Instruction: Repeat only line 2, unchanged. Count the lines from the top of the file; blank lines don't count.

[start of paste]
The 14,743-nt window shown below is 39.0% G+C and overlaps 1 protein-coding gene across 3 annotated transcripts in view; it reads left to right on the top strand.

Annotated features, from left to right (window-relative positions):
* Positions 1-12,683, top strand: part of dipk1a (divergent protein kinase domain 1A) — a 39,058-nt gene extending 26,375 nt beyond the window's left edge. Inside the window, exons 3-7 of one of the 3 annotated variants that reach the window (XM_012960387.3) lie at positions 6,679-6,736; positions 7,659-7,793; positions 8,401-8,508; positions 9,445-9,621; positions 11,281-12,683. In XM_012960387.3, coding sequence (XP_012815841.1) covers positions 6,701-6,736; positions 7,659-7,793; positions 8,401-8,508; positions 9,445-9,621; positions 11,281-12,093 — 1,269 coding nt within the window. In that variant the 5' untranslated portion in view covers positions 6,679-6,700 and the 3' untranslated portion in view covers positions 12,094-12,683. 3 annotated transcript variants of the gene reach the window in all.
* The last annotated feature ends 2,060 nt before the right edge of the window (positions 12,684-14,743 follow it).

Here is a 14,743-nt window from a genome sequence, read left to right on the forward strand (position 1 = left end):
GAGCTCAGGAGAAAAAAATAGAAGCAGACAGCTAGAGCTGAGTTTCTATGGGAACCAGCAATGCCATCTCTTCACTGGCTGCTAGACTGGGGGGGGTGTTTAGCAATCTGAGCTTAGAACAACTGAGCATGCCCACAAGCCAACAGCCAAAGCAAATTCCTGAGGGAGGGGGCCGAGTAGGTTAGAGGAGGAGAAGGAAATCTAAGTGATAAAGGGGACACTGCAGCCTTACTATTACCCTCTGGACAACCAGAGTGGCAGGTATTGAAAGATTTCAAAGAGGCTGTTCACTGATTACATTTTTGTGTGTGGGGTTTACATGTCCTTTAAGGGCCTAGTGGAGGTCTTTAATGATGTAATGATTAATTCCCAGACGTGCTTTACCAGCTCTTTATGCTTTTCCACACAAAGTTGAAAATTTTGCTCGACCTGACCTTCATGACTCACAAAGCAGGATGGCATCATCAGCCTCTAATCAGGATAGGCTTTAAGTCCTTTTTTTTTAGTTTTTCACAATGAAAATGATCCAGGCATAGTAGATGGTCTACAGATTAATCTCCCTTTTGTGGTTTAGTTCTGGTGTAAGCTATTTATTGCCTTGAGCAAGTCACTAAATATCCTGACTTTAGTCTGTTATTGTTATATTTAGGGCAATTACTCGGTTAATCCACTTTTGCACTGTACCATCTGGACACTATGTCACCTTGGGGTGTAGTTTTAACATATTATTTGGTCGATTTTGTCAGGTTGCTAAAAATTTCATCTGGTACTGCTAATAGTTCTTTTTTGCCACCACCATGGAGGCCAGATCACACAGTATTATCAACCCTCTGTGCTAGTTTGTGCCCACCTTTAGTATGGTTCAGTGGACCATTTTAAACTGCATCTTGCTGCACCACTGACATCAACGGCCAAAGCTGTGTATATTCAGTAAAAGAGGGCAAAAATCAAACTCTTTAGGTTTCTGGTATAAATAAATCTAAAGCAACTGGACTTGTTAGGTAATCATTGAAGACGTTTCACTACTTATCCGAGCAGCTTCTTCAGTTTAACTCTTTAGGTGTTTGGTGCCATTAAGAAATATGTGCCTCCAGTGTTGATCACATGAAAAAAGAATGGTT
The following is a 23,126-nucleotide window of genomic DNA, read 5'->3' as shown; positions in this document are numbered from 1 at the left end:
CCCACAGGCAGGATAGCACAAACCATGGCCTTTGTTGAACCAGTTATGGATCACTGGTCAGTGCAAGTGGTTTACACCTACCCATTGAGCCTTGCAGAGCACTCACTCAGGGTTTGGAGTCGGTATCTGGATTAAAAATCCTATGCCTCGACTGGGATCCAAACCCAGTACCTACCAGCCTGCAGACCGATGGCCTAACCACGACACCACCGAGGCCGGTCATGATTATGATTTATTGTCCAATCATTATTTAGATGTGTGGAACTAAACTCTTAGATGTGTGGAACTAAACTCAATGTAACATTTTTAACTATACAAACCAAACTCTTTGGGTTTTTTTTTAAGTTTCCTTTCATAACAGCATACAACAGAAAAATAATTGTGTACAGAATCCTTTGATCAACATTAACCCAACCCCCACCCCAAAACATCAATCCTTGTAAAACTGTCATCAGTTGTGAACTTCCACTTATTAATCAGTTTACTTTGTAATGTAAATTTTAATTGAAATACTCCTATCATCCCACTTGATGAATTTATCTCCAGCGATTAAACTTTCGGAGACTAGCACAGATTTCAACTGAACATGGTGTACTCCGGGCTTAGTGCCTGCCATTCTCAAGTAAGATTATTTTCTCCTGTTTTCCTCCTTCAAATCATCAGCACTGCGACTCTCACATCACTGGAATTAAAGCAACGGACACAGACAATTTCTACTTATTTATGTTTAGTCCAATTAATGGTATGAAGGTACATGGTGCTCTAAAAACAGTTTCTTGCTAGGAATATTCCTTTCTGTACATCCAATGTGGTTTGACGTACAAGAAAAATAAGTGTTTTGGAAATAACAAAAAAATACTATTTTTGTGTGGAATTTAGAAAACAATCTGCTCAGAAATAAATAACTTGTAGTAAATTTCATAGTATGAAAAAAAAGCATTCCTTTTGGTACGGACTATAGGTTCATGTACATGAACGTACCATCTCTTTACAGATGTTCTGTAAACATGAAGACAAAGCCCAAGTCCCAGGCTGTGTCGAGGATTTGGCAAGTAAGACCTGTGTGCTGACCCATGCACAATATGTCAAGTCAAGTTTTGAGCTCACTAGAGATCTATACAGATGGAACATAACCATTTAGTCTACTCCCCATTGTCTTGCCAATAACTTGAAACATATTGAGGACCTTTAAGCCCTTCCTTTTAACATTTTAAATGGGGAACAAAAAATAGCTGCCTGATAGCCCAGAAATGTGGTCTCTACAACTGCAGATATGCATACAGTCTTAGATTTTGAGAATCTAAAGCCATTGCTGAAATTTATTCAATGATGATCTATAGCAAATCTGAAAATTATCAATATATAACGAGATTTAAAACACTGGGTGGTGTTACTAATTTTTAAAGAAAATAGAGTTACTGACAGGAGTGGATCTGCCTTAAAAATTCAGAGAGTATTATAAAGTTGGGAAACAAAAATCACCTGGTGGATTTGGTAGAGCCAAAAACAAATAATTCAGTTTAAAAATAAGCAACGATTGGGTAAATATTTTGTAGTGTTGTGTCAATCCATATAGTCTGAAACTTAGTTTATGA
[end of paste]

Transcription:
Annotated features, from left to right (window-relative positions):